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11-09-03, 08:00 AM
Afghan lessons
November 08,2003

The first impression sounds almost alarming: The United States kicked out the Taliban and shed American blood in Afghanistan, only so its leaders could write a constitution that declares Afghanistan an Islamic republic with a powerful central government?

The unfolding situation might not be as bad as that, however.

The first article of the new constitution does say that "the religion of Afghanistan is the sacred religion of Islam," but it also says followers of other religions are free to practice those faiths. The constitution does not impose Islamic law, or Shariah, and it vests legislative authority not in religious mullahs, but in an elected legislature. It guarantees liberty, equality for women and free speech, at least on paper.

"As long as Shariah is not imposed, the declaration that it is an Islamic country is largely symbolic," said James Dobbins, director of the Rand Corp.'s Center for International Security and Defense Policy. Dobbins was President Bush's special envoy to Afghanistan after the war.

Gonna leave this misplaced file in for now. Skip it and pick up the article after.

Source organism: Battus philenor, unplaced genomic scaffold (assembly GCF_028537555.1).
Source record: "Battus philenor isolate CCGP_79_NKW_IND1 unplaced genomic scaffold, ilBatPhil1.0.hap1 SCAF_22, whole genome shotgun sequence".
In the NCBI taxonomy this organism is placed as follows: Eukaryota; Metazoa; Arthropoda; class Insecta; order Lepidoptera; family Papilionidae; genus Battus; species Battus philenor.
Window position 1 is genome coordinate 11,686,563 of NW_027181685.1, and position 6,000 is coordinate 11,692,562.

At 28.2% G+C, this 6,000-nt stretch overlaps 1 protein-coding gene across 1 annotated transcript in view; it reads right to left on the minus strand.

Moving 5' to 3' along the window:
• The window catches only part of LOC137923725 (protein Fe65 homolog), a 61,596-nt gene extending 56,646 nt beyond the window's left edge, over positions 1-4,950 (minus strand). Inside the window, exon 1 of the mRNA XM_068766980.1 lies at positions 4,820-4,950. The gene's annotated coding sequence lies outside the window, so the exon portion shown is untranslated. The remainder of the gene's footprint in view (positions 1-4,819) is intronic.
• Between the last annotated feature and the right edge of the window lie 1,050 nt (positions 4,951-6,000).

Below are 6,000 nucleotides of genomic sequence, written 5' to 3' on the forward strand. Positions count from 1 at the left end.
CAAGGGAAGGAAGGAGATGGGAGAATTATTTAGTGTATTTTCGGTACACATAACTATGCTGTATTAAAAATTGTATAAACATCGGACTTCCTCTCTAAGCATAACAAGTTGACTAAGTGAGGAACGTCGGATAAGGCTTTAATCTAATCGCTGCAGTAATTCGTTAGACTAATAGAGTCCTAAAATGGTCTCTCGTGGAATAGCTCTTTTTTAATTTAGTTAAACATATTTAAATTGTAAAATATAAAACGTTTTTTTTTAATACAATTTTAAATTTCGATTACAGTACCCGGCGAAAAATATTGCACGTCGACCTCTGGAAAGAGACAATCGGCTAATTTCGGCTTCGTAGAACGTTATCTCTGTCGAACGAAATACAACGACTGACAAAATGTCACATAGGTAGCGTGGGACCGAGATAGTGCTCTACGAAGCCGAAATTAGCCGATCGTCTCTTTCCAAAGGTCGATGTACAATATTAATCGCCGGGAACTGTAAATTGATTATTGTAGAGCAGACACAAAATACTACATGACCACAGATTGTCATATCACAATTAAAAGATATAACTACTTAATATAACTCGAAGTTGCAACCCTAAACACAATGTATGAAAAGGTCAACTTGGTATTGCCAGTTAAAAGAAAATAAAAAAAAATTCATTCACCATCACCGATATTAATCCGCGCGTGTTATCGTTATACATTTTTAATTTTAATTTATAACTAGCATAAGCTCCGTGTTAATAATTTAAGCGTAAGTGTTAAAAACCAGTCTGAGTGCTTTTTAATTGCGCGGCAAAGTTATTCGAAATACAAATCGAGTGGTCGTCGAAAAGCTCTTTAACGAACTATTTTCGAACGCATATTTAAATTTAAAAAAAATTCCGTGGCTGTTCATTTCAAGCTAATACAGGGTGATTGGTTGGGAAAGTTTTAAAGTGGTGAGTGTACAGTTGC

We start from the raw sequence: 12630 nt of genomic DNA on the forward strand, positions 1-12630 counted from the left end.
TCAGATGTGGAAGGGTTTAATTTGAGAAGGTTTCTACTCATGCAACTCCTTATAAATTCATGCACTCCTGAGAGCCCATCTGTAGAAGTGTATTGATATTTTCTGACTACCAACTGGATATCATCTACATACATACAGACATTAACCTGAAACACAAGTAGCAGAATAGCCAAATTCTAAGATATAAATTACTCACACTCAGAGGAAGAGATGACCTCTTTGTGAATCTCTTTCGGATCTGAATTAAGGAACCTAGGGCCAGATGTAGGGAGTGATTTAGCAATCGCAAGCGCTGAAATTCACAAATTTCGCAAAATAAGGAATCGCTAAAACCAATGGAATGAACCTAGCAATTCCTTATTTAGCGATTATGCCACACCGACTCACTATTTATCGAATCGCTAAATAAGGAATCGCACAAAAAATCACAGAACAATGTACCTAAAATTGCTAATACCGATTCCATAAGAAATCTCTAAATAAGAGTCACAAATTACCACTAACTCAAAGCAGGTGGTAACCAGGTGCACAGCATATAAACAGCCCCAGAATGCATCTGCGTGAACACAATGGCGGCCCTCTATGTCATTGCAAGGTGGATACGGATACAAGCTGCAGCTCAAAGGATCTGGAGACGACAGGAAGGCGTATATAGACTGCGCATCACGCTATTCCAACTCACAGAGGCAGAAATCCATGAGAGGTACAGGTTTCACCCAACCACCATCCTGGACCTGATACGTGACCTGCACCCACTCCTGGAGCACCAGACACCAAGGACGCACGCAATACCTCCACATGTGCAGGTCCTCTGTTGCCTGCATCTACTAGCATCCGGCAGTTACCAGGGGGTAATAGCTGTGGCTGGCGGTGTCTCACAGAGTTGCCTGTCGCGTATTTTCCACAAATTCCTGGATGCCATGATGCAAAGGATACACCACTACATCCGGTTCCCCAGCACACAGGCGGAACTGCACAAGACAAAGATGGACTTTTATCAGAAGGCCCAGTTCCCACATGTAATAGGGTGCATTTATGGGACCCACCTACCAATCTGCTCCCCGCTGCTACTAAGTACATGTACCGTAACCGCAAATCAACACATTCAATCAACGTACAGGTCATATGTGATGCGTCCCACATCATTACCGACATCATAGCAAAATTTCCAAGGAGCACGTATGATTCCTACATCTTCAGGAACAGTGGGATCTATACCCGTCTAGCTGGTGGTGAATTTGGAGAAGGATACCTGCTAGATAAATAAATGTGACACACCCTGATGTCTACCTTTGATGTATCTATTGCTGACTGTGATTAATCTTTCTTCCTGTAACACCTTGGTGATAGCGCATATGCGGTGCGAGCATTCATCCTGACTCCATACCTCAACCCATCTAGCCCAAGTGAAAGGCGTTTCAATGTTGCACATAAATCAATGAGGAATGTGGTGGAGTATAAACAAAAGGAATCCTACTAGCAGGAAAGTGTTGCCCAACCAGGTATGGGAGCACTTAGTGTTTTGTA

"The most important thing is that legislative and executive powers are vested in people elected by a democratic process," he said.

Perhaps more troubling is that the proposed constitution envisions a relatively powerful central government. Afghanistan has always been highly decentralized. "It might have been more logical to have a federalist structure," Dobbins said, "but Afghanistan has no experience with such a system. To most Afghanis, the most benign period in recent memory was when they had a king who used power lightly. This constitution is similar, but with a president rather than a king."

Afghanistan might have a chance for stability, at least for a while, because its neighbors prefer stability to stirring up trouble. In Hamid Karzai, expected to win the presidency, it has a leader with some respect throughout the country.

Beyond (perhaps) helping to control incipient Islamist or al Qaida-like movements along the Pakistani border, the best way the United States can help Afghanistan is to turn over full control - without hidden strings - to the Afghanis. America would hate to have to relearn the lessons the Soviets learned so painfully in the 1980s.